EFF in the News
One organization that's worked with them, and against them, is the Electronic Frontier Foundation. The two often agree on copyright and fair use issues, and frequently butt heads on privacy, according to EFF executive director Shari Steele.
The EFF warns that, while the legislation is a step in the right direction, it “isn’t absolutely free of problems. The bill “would also and unfortunately preserve the current statutory rule allowing the government to get historical records of your location without probable cause,” writes EFF legislative analyst Kevin Bankston in a blog post.
"Our reading habits online encompass everything we're thinking about, political and religious views, health and relationship problems," said Peter Eckersley, a senior technologist at the Electronic Frontier Foundation, a privacy-advocacy group. "Do you want to have an invisible person peering over your shoulder as you walk through the library?"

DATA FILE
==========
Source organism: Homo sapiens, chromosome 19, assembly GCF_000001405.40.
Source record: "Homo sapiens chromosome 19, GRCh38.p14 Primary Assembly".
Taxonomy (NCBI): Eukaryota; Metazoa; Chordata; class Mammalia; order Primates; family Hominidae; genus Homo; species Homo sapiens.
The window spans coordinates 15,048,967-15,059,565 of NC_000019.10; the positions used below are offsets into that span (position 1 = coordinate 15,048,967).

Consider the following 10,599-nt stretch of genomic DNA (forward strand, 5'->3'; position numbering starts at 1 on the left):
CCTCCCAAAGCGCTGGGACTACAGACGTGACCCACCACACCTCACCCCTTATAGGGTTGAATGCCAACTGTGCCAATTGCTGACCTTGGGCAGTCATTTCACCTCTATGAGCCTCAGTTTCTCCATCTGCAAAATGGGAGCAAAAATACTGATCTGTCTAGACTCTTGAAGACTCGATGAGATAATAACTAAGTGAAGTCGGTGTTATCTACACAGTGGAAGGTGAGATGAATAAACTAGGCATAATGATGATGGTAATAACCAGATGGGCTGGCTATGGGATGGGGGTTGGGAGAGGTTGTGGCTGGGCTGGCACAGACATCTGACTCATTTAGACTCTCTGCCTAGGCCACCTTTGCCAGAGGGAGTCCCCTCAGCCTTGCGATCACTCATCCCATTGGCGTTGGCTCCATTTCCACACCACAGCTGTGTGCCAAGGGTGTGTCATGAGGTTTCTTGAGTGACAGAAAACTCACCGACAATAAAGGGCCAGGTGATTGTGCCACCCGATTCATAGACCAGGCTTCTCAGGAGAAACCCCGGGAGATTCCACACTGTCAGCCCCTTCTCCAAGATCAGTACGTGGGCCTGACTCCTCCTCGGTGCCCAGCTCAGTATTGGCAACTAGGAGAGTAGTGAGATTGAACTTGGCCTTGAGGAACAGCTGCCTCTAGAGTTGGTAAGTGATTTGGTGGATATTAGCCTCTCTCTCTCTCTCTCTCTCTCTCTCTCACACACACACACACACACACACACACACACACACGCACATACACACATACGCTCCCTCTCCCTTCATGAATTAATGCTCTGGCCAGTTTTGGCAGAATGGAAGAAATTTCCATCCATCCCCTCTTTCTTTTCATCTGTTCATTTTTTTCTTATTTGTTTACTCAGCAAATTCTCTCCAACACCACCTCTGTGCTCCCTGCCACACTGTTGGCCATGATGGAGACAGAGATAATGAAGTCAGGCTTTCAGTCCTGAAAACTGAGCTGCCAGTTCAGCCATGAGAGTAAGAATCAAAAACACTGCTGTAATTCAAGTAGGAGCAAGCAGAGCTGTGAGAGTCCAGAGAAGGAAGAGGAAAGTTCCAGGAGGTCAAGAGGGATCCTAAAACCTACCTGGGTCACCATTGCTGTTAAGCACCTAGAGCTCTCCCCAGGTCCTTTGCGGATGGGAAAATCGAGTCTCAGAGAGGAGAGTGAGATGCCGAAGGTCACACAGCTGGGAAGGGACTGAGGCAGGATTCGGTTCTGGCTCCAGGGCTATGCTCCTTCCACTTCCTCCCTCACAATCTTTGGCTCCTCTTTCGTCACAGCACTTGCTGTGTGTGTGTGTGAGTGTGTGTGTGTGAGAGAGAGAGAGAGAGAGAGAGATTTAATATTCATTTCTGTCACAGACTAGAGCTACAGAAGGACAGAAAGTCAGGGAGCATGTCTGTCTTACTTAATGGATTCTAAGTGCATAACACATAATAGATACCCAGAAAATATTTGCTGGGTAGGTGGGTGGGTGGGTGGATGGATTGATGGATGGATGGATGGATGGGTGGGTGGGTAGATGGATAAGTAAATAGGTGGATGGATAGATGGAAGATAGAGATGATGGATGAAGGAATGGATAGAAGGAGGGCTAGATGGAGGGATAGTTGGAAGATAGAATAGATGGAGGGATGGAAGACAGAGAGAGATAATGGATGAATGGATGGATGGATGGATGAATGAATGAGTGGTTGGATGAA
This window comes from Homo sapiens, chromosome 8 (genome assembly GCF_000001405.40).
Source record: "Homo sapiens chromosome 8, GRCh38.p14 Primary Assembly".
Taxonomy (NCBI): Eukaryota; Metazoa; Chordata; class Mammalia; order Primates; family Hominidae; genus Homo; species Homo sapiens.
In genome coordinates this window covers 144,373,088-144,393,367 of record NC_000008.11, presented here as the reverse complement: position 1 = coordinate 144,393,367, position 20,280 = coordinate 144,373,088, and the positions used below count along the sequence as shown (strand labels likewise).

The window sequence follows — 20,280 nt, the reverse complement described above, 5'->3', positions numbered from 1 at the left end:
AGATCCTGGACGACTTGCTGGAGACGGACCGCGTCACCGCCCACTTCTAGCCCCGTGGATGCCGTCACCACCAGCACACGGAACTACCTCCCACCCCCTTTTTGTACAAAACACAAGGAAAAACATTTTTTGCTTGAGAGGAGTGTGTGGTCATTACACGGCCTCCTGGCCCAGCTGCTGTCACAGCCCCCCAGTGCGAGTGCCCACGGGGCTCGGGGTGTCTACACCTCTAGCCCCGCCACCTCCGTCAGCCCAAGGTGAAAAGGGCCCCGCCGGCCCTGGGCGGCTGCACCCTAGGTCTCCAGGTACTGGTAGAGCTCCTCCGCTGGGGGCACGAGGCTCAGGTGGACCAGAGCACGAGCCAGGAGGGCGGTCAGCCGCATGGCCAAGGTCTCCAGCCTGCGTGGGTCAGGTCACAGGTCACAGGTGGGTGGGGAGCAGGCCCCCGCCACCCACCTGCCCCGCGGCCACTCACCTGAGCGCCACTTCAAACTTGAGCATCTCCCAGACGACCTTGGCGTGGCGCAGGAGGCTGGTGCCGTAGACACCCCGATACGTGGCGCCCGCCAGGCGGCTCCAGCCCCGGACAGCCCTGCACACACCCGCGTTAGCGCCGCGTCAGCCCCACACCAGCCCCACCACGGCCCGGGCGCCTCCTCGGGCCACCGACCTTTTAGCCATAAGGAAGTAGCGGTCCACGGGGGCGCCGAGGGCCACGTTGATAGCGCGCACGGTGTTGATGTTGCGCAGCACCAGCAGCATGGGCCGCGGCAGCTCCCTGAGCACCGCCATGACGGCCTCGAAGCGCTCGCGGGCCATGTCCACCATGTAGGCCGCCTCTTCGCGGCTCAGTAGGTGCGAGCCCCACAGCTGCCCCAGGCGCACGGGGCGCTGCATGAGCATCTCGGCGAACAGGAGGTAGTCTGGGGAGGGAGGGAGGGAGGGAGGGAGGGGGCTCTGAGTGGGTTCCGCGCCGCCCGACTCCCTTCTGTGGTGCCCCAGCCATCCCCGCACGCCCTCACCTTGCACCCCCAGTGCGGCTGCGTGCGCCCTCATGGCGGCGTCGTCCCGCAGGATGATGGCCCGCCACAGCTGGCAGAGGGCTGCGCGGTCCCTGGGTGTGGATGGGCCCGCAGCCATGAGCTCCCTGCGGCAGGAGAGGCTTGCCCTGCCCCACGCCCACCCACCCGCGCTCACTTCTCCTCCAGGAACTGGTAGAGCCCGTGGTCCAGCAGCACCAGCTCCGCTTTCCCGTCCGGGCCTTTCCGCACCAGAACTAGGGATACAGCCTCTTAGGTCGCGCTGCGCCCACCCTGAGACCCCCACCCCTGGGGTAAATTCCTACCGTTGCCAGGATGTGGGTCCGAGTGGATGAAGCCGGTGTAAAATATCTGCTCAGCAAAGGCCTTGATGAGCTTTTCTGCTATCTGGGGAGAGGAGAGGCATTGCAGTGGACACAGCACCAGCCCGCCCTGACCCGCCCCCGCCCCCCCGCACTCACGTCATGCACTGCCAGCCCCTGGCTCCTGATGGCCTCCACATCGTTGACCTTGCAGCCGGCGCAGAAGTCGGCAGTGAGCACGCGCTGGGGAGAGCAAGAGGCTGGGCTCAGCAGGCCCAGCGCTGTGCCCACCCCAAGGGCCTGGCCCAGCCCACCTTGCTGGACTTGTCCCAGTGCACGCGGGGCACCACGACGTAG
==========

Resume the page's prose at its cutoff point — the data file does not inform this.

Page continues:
Still, the new legislation is a first step toward online privacy reform, something such groups as the Electronic Frontier Foundation, the Center for Democracy & Technology, and TechFreedom have all pushed for as an increasingly digital society learns to adapt to online security risks.
“It is not appropriate for the government to be able to get detailed information on everybody who you communicated with,” Kevin Bankston, a privacy lawyer with the Electronic Frontier Foundation, said by telephone.
Meanwhile, Engadget offers their own analysis with the help of the EFF's Julie Samuels:
In March, 2006, Mark Klein, a retired A.T.&T. employee, gave a sworn statement to the Electronic Frontier Foundation, which was filing a lawsuit against the company, describing a secret room in San Francisco where powerful Narus computers appeared to be sorting and copying all of the telecom's Internet traffic--both foreign and domestic...
Electronic Frontier Foundation (EFF) staff attorney Julie Samuels says that Apple legal is likely hard at work reviewing the patent in question, however, and should be in touch soon. Though it's very unlikely that Cupertino won't offer assistance, devs will also be able to turn to EFF for advice, where they may even be paired with pro bono patent attorneys.
Wired magazine last week reported that the EFF wants a U.S. District Judge to award it attorneys' fees and other damages in a copyright infringement suit Righthaven brought against a Nevada blog, the Democratic Underground.
Our friends at the E.F.F. Have been very busy as of late, requesting information under FOIA for all the people.